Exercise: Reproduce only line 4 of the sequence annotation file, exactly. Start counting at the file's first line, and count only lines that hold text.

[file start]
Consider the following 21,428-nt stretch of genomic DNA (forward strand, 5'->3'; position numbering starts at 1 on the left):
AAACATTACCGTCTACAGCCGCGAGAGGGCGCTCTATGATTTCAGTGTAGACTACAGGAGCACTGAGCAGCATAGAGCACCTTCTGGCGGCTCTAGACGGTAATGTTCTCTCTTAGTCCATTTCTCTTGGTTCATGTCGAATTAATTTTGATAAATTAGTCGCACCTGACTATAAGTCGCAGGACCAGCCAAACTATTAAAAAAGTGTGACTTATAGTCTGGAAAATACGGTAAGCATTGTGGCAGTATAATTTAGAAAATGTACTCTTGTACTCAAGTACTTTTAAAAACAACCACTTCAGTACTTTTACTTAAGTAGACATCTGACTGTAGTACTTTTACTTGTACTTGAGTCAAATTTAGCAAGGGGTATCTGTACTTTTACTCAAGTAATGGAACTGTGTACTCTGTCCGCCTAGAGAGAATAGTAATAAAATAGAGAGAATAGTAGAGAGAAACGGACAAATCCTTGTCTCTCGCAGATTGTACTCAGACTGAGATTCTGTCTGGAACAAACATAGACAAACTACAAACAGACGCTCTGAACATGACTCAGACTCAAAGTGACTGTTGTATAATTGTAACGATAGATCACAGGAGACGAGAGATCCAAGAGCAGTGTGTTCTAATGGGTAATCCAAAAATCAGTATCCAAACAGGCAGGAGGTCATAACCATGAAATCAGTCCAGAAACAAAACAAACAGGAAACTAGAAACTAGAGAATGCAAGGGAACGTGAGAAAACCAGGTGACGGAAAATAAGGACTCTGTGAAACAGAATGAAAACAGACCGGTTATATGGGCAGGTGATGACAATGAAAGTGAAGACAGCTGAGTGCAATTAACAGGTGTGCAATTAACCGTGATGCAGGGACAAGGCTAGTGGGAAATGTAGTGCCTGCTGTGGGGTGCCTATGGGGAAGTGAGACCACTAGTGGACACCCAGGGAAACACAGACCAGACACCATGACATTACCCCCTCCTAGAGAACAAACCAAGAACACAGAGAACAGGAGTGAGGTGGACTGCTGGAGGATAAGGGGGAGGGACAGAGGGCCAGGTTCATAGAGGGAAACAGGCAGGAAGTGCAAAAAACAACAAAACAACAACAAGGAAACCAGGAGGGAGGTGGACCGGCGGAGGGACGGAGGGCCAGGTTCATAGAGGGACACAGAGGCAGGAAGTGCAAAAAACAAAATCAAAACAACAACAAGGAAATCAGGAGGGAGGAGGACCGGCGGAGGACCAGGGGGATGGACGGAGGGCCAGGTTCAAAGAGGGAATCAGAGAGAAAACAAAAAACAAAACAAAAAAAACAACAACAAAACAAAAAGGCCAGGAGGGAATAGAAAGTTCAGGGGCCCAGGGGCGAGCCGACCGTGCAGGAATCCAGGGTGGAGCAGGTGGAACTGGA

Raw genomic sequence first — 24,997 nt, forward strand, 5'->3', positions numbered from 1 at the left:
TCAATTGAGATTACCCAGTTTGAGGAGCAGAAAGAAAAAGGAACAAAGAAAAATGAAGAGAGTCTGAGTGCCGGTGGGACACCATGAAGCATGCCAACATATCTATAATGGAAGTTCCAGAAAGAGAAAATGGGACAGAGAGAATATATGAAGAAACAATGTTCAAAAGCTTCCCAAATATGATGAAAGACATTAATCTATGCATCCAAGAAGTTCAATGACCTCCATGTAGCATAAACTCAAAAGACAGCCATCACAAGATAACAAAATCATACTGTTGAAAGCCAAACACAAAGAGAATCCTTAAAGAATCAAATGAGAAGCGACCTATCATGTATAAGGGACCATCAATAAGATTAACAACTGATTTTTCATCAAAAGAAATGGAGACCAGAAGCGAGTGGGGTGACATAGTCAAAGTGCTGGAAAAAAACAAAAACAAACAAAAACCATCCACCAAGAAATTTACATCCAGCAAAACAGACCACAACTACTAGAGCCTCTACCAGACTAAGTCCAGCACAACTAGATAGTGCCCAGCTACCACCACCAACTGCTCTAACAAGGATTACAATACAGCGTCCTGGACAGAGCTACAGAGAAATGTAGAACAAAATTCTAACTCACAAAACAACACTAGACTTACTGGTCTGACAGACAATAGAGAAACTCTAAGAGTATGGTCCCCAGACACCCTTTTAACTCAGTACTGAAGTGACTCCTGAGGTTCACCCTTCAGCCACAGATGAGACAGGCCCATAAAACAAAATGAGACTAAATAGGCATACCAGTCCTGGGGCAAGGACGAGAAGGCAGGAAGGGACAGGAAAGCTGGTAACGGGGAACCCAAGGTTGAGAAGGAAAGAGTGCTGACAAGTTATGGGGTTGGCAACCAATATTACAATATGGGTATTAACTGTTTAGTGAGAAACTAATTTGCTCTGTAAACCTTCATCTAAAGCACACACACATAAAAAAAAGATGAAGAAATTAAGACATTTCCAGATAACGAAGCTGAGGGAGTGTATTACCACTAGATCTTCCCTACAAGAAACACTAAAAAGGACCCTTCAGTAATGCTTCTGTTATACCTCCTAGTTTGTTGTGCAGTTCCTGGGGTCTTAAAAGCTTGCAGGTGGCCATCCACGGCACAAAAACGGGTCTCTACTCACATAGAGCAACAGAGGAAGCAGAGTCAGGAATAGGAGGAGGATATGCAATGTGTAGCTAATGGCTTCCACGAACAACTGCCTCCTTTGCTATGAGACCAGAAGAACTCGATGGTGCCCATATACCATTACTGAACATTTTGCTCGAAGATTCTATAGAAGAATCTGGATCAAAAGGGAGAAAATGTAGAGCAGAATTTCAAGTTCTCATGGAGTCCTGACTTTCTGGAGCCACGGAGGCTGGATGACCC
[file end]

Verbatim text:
TCAATTGAGATTACCCAGTTTGAGGAGCAGAAAGAAAAAGGAACAAAGAAAAATGAAGAGAGTCTGAGTGCCGGTGGGACACCATGAAGCATGCCAACATATCTATAATGGAAGTTCCAGAAAGAGAAAATGGGACAGAGAGAATATATGAAGAAACAATGTTCAAAAGCTTCCCAAATATGATGAAAGACATTAATCTATGCATCCAAGAAGTTCAATGACCTCCATGTAGCATAAACTCAAAAGACAGCCATCACAAGATAACAAAATCATACTGTTGAAAGCCAAACACAAAGAGAATCCTTAAAGAATCAAATGAGAAGCGACCTATCATGTATAAGGGACCATCAATAAGATTAACAACTGATTTTTCATCAAAAGAAATGGAGACCAGAAGCGAGTGGGGTGACATAGTCAAAGTGCTGGAAAAAAACAAAAACAAACAAAAACCATCCACCAAGAAATTTACATCCAGCAAAACAGACCACAACTACTAGAGCCTCTACCAGACTAAGTCCAGCACAACTAGATAGTGCCCAGCTACCACCACCAACTGCTCTAACAAGGATTACAATACAGCGTCCTGGACAGAGCTACAGAGAAATGTAGAACAAAATTCTAACTCACAAAACAACACTAGACTTACTGGTCTGACAGACAATAGAGAAACTCTAAGAGTATGGTCCCCAGACACCCTTTTAACTCAGTACTGAAGTGACTCCTGAGGTTCACCCTTCAGCCACAGATGAGACAGGCCCATAAAACAAAATGAGACTAAATAGGCATACCAGTCCTGGGGCAAGGACGAGAAGGCAGGAAGGGACAGGAAAGCTGGTAACGGGGAACCCAAGGTTGAGAAGGAAAGAGTGCTGACAAGTTATGGGGTTGGCAACCAATATTACAATATGGGTATTAACTGTTTAGTGAGAAACTAATTTGCTCTGTAAACCTTCATCTAAAGCACACACACATAAAAAAAAGATGAAGAAATTAAGACATTTCCAGATAACGAAGCTGAGGGAGTGTATTACCACTAGATCTTCCCTACAAGAAACACTAAAAAGGACCCTTCAGTAATGCTTCTGTTATACCTCCTAGTTTGTTGTGCAGTTCCTGGGGTCTTAAAAGCTTGCAGGTGGCCATCCACGGCACAAAAACGGGTCTCTACTCACATAGAGCAACAGAGGAAGCAGAGTCAGGAATAGGAGGAGGATATGCAATGTGTAGCTAATGGCTTCCACGAACAACTGCCTCCTTTGCTATGAGACCAGAAGAACTCGATGGTGCCCATATACCATTACTGAACATTTTGCTCGAAGATTCTATAGAAGAATCTGGATCAAAAGGGAGAAAATGTAGAGCAGAATTTCAAGTTCTCATGGAGTCCTGACTTTCTGGAGCCACGGAGGCTGGATGACCC